Posted by Lyra Mollington
After last week’s trials and tribulations, I was looking forward to a week of rest and reflection. Mr M suggested a short break. Unfortunately, at our age, the stress of packing and travelling cancels out any benefits of getting away from it all. In any case, ‘it all’ is a centrally-heated home with all mod cons, a reclining chair and a bed with a memory foam mattress. Holiday cottages play havoc with my sciatica.
What I really needed was a week without death. However, this is easier said than done at my age. A few weeks ago, Daisy and I sat down to watch ‘Bargain Hunt’ only to discover that this was a tribute episode, shown in loving memory of one of the experts – our favourite, David Barby. We were distraught. We had no idea that he had died.
I’m embarrassed to admit that I watch rather a lot of TV. Would it be possible to watch television AND avoid death-related topics? Forward planning was the key. I decided that the programmes I could safely watch included ‘Hairy Bikers’; ‘Grand Designs’ and ‘Strictly Come Dancing’. I also decided that there were going to be a lot of programmes I’d have to avoid, like ‘Homeland’; ‘999: What’s Your Emergency?’ and ‘Emmerdale’.
For two days, my television diet was dull but death-free. Until I was tripped up by Mr M. We were watching ‘Dad’s Army’ because I was fairly certain no-one ever dies in that, although I was trying not to dwell on how many of the actors are no longer with us. As the credits rolled, Mr M began fiddling absent-mindedly with the remote control. We were now watching a show called ‘The X Factor’. It seemed harmless enough until one of the contestants buy cialis online safely burst into tears. Her nan had died.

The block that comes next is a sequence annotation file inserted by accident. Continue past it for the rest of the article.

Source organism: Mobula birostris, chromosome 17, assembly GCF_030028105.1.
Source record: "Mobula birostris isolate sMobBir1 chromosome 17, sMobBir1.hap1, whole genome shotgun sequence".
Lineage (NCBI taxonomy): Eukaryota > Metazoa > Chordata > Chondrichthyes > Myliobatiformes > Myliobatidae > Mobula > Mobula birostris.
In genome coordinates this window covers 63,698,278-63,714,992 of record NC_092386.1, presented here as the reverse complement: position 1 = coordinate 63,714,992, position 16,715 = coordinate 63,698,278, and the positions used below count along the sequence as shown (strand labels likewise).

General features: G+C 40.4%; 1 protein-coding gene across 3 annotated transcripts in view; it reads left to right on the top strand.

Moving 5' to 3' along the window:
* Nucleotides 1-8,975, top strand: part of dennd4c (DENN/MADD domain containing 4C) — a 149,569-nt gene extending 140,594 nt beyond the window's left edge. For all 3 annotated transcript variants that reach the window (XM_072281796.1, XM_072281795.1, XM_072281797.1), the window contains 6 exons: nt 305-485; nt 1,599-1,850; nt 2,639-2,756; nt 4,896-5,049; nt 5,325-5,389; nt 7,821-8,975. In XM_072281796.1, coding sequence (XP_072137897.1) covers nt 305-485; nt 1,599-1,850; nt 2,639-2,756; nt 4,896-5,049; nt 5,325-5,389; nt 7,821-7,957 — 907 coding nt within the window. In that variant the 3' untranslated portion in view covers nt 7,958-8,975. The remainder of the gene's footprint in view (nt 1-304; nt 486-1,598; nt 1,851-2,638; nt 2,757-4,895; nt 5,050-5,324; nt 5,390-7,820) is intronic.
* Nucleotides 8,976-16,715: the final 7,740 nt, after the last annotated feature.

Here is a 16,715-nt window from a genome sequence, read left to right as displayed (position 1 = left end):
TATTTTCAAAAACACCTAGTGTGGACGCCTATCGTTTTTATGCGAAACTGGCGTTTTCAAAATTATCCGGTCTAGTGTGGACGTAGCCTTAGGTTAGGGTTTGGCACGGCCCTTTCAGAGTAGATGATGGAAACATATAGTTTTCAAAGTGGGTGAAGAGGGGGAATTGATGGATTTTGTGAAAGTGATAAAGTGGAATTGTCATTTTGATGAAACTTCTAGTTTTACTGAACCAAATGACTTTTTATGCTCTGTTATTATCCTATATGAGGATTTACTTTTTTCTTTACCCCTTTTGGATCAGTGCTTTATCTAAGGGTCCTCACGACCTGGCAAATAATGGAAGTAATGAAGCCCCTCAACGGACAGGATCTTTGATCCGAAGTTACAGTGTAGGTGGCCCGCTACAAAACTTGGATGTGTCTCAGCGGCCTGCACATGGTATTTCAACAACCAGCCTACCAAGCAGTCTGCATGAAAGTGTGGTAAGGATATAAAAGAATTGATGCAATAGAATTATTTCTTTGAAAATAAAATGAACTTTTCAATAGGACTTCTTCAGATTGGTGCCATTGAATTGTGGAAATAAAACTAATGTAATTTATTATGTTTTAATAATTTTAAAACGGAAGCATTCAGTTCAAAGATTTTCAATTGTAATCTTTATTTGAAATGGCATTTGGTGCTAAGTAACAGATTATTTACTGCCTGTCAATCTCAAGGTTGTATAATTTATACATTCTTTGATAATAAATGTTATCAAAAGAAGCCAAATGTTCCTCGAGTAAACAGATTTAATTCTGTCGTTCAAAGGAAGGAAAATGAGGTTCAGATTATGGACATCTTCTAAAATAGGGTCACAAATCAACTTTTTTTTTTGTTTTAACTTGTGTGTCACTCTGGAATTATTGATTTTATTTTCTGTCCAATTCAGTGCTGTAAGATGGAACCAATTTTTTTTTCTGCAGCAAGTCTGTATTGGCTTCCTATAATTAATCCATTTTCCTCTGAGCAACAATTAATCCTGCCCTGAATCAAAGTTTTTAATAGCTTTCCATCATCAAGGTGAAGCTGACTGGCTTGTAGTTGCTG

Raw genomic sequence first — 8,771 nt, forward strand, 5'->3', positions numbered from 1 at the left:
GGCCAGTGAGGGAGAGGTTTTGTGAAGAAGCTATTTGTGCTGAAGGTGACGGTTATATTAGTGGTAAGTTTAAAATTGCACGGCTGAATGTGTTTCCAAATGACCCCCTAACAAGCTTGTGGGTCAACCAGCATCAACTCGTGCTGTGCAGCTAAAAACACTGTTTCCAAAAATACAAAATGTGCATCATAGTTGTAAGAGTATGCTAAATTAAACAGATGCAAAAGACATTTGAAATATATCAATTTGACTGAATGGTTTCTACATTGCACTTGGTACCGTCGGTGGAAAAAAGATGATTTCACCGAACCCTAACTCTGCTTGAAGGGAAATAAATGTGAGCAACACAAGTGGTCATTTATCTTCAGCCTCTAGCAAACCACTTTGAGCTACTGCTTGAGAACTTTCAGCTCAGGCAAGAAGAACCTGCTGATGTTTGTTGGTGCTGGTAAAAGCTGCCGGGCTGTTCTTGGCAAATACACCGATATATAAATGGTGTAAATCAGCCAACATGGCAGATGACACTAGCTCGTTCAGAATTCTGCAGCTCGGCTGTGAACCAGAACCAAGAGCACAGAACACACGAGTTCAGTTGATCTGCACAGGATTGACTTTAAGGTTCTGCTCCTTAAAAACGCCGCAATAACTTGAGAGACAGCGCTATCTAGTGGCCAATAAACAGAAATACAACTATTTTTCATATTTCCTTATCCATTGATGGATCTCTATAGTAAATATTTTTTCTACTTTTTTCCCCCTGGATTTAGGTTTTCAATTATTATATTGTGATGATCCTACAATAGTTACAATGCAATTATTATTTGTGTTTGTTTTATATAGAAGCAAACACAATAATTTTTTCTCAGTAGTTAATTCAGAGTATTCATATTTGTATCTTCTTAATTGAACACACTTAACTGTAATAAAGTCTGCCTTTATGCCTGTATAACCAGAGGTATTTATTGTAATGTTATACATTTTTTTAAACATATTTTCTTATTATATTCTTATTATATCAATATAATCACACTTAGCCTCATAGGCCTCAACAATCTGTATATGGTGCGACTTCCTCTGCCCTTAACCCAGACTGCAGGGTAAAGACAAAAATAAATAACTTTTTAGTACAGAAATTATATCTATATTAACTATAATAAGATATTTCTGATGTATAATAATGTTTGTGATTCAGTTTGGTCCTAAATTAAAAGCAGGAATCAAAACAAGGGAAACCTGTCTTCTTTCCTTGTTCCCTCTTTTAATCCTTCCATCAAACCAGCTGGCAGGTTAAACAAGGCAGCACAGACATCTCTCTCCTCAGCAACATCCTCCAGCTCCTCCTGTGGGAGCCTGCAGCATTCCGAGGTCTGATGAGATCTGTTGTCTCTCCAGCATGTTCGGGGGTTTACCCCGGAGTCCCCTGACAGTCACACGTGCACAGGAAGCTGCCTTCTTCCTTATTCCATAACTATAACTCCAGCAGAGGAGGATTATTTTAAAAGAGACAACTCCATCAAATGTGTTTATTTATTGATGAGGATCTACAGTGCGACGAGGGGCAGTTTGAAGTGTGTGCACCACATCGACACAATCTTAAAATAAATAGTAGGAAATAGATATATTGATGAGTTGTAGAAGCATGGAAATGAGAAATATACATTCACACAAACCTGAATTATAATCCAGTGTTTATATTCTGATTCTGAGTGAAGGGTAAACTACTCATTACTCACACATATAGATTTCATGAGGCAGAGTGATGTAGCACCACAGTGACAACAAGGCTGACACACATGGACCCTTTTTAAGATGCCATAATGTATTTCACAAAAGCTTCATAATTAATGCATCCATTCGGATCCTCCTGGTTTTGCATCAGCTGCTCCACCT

On Monday evening, with the remote carefully hidden, I settled down to watch a BBC2 documentary called ‘Wonderland: Walking with Dogs’. I have a soft spot for dogs, especially my canine companion Colin. I named him after a certain good-looking and talented young actor. Farrell of course, not Firth.
As the remarkable ‘Walking with Dogs’ stories unfolded, I wondered if Colin (the dog, not the actor) and I might have had a tale worth telling. Not that we would ever have been in the running: Vanessa Engle filmed her documentary on Hampstead Heath, which isn’t our local park. This is just as well because, judging from the experiences of one set of dog-walking ladies, Colin and I have had a lucky escape. Apparently dog-walkers were often stumbling across dead bodies on the Heath. Indeed, whilst the camera crew were there, a dead body was discovered. Although to everyone’s disappointment, it turned out to be someone fast asleep in a bush.
At the mention of ‘dead bodies’ I should have changed channels but I was gripped. The most poignant story of all was about a couple whose son had died a few months previously. They referred to their pet as a ‘rescue dog’ because he had rescued them. Their advice to anyone who had suffered an unbearably painful bereavement? Get a dog. Whilst a dog can never replace the person you have lost, he or she is a wonderful distraction.
I held Colin a little tighter. It was at this point that I heard a snuffling noise. I looked across at Mr M who was dabbing his eyes with a handkerchief. After a minute or two he regained his composure and said, ‘Have you seen the remote?’